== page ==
Yet another management figure at the San Francisco Museum of Modern Art has resigned amid roiling controversy among the museum's staff over race and representation.

SFMOMA has been having a reckoning in recent weeks along with myriad other cultural institutions around the nation after a former staff member, and subsequently current staff members and associated artists, have called out what they see as racial injustice in the museum's workplace, and censorship in a dialogue about this topic.

Last week we saw SFMOMA deputy director of external relations Nan Keeton resign, or "mutually part ways" with the museum, following charges that she deleted an Instagram comment on one of the museum's posts that was calling out systemic racism. The comment by former staff member Taylor Brandon, in which she criticized the museum's use of a Black artist's work to represent itself amid Black Lives Matter protests, set off heated discussion and debate. Keeton defended her deletion of the comment, but many others included a collective of artists of color stepped forward to condemn the act of censorship.

Additionally, SFMOMA's recruitment staffing manager and its director of human resources have also resigned in recent weeks.

Now, as Artnet News reports, a much more senior figure at the museum has also resigned amid an uproar. Gary Garrels, the longtime chief curator of painting and sculpture at the museum, has resigned after allegedly making an offhand comment during a staff meeting that many viewed as racially insensitive and flip.

Reportedly, during the all-hands Zoom meeting last week, Garrels was giving a presentation on new acquisitions of artwork by artists of color, and he remarked, "Don’t worry, we will definitely still continue to collect white artists." He then referred to avoiding the acquisition of work by white male artists as "reverse discrimination."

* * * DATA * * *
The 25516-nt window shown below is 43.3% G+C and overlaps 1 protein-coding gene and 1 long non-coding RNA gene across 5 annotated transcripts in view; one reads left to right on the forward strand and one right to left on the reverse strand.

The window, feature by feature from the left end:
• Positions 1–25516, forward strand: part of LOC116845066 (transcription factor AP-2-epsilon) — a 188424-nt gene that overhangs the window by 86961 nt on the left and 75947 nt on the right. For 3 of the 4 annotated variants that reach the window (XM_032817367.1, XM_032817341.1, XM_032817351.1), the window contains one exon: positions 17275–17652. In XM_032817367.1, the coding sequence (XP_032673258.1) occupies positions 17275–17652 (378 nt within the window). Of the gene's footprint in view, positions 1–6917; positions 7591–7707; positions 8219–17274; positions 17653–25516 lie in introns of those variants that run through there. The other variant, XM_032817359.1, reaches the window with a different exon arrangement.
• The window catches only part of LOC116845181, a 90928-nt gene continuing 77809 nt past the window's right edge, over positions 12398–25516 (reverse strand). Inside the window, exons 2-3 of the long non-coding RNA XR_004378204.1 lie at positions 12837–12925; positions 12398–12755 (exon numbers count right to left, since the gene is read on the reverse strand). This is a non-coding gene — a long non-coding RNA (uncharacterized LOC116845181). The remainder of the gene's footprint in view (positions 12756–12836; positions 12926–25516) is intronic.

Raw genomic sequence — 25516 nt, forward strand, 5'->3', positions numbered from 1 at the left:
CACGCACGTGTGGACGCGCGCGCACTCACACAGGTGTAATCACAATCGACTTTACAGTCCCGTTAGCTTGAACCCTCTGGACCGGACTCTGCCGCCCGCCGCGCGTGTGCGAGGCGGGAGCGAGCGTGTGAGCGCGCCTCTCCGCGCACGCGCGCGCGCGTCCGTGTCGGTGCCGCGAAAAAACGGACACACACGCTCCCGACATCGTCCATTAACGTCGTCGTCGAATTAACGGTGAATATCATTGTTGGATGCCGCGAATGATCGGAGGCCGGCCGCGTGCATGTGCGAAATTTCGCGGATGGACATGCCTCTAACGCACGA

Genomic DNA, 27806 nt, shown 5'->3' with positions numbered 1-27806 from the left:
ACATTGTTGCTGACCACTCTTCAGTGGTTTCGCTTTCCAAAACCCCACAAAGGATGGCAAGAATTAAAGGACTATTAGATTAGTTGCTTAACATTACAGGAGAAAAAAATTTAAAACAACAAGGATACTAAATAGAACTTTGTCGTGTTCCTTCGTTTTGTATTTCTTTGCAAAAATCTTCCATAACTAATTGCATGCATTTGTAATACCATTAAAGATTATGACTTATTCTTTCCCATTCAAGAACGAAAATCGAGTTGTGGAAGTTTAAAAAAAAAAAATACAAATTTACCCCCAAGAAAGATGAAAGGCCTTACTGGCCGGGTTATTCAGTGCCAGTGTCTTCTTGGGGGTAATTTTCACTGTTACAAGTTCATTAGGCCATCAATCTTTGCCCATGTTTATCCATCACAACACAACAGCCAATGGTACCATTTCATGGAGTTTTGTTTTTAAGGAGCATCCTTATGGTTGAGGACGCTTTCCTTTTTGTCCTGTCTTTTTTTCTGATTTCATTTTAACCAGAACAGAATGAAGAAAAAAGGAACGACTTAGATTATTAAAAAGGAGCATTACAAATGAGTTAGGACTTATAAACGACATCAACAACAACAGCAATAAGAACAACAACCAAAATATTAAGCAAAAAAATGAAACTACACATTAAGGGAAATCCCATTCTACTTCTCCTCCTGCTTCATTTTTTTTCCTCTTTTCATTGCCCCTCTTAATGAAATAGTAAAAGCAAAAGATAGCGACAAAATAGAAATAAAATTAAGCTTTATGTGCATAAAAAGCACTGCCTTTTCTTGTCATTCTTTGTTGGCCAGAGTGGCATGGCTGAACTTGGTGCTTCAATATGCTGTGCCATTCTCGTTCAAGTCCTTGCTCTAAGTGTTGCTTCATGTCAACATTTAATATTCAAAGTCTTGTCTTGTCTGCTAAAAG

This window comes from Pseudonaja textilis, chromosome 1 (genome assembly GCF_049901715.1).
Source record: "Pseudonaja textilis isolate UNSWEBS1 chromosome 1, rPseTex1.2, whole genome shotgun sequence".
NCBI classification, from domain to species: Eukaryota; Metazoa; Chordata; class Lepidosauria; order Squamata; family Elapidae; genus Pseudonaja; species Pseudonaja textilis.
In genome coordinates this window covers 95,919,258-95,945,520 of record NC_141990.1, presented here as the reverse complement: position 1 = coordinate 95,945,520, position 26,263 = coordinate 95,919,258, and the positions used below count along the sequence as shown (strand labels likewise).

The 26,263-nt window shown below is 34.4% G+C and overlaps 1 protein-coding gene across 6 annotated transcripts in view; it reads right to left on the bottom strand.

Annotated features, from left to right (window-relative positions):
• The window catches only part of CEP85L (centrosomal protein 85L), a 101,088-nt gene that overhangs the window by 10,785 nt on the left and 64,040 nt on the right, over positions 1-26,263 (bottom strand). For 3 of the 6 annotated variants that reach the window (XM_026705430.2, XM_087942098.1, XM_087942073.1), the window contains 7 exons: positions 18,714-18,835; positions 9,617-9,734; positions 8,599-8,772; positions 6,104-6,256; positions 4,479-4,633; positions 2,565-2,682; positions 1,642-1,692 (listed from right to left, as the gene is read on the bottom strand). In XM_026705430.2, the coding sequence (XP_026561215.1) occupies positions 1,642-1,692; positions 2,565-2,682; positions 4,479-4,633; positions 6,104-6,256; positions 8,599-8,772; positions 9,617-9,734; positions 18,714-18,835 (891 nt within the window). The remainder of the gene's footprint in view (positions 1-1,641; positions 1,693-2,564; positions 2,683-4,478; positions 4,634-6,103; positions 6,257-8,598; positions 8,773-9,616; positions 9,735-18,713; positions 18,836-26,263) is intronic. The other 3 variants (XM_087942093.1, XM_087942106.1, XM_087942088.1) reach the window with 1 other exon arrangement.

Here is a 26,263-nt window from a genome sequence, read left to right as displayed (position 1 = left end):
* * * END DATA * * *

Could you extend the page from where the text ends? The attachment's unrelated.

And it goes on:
This led to a petition being started by a group of former museum employees which demanded Garrels resignation, calling it "non-negotiable." "Considering his lengthy tenure at this institution, we ask just how long have his toxic white supremacist beliefs regarding race and equity directed his position curating the content of the museum?"

Garrels, who has been with the museum since 1993, issued a statement of apology saying, "I realized almost as soon as I used the term ‘reverse discrimination’ that this is an offensive term and was an extremely poor choice of words on my part. I am very sorry at how upsetting these words were to many staff." He added, "I do not believe I have ever said that it is important to collect the art of white men. I have said that it is important that we do not exclude consideration of the art of white men."

Garrels has responded to criticism in the past of the decision to accept an agreement with Gap founders Donald and Doris Fisher to take on their 1,100-piece collection of modern art, which is dominated in large part by white male painters of the mid-20th Century. He was, as Artnet notes, instrumental in the decision to auction off a single Mark Rothko painting from the museum's holdings last year in order to create an acquisition fund for new works by artists of color, women, and LGBTQ artists.

The initial set of 11 acquisitions, announced in June 2019, included works by Rebecca Belmore, Forrest Bess, Frank Bowling, Leonora Carrington, Lygia Clark, Norman Lewis, Barry McGee, Kay Sage, Alma Thomas, and Mickalene Thomas.

Nonetheless the museum continues to grapple with charges that its agreement with the Fisher Foundation has hamstrung the institution for the next century into devoting a huge portion of the museum to their non-diverse collection.

In a farewell statement to Garrels, SFMOMA Executive Director Neal Benezra said, "There are few curators over the course of SFMOMA’s 85-year history who have made as profound a contribution to the museum and our community as Gary Garrels. I cannot thank Gary enough for his exceptional work on behalf of SFMOMA."

Related: SFMOMA Executive Steps Down After Instagram Institutional Racism Incident

Image: Beyond My Ken via Wikimedia Commons